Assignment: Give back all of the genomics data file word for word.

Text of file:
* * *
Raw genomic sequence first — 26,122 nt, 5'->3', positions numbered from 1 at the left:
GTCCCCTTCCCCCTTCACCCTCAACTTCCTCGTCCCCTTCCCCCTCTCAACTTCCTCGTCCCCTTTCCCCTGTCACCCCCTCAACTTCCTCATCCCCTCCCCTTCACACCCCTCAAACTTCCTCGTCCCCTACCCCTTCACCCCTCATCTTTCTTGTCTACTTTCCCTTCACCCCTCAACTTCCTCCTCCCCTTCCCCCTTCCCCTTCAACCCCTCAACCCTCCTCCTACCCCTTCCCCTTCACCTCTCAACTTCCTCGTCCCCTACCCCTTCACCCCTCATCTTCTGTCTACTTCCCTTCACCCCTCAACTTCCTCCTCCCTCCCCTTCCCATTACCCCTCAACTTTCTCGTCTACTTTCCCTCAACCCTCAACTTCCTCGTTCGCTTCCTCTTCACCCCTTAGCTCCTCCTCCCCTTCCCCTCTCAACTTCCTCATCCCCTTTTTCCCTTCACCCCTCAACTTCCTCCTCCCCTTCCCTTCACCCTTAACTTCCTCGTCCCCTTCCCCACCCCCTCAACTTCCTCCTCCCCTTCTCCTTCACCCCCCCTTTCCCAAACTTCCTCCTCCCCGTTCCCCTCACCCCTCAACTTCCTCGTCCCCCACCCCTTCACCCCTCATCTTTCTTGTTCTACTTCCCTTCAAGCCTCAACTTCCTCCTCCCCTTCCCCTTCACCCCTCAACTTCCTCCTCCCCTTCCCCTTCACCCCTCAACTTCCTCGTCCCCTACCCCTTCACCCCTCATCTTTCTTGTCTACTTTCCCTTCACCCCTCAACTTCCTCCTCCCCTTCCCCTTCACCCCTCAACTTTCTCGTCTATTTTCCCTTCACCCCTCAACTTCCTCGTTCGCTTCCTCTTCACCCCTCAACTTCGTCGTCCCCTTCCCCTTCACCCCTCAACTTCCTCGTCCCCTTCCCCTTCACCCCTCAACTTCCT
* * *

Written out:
Raw genomic sequence first — 26,122 nt, 5'->3', positions numbered from 1 at the left:
GTCCCCTTCCCCCTTCACCCTCAACTTCCTCGTCCCCTTCCCCCTCTCAACTTCCTCGTCCCCTTTCCCCTGTCACCCCCTCAACTTCCTCATCCCCTCCCCTTCACACCCCTCAAACTTCCTCGTCCCCTACCCCTTCACCCCTCATCTTTCTTGTCTACTTTCCCTTCACCCCTCAACTTCCTCCTCCCCTTCCCCCTTCCCCTTCAACCCCTCAACCCTCCTCCTACCCCTTCCCCTTCACCTCTCAACTTCCTCGTCCCCTACCCCTTCACCCCTCATCTTCTGTCTACTTCCCTTCACCCCTCAACTTCCTCCTCCCTCCCCTTCCCATTACCCCTCAACTTTCTCGTCTACTTTCCCTCAACCCTCAACTTCCTCGTTCGCTTCCTCTTCACCCCTTAGCTCCTCCTCCCCTTCCCCTCTCAACTTCCTCATCCCCTTTTTCCCTTCACCCCTCAACTTCCTCCTCCCCTTCCCTTCACCCTTAACTTCCTCGTCCCCTTCCCCACCCCCTCAACTTCCTCCTCCCCTTCTCCTTCACCCCCCCTTTCCCAAACTTCCTCCTCCCCGTTCCCCTCACCCCTCAACTTCCTCGTCCCCCACCCCTTCACCCCTCATCTTTCTTGTTCTACTTCCCTTCAAGCCTCAACTTCCTCCTCCCCTTCCCCTTCACCCCTCAACTTCCTCCTCCCCTTCCCCTTCACCCCTCAACTTCCTCGTCCCCTACCCCTTCACCCCTCATCTTTCTTGTCTACTTTCCCTTCACCCCTCAACTTCCTCCTCCCCTTCCCCTTCACCCCTCAACTTTCTCGTCTATTTTCCCTTCACCCCTCAACTTCCTCGTTCGCTTCCTCTTCACCCCTCAACTTCGTCGTCCCCTTCCCCTTCACCCCTCAACTTCCTCGTCCCCTTCCCCTTCACCCCTCAACTTCCT